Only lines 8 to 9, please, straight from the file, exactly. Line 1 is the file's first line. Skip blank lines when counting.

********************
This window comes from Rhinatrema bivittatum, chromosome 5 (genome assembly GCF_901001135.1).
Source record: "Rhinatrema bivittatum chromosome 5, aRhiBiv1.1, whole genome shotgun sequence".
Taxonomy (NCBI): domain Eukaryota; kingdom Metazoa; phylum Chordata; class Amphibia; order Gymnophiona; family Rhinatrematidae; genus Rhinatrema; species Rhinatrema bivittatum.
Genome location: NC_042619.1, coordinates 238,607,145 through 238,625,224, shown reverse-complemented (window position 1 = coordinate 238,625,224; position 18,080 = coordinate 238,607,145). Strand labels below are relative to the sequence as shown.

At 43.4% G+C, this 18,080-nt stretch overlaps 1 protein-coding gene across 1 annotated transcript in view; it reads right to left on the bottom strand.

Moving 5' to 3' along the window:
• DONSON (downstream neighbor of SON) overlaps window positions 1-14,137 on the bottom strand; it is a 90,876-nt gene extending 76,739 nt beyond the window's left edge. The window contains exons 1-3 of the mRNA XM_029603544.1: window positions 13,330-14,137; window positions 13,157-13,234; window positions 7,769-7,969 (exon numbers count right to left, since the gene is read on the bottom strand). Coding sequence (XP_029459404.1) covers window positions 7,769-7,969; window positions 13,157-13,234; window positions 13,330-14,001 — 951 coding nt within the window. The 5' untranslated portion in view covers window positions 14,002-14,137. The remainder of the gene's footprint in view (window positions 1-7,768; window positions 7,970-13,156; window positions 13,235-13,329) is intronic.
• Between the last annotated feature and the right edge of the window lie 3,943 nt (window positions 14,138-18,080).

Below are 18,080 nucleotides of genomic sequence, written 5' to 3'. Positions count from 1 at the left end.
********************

• Between the last annotated feature and the right edge of the window lie 3,943 nt (window positions 14,138-18,080).

Below are 18,080 nucleotides of genomic sequence, written 5' to 3'. Positions count from 1 at the left end.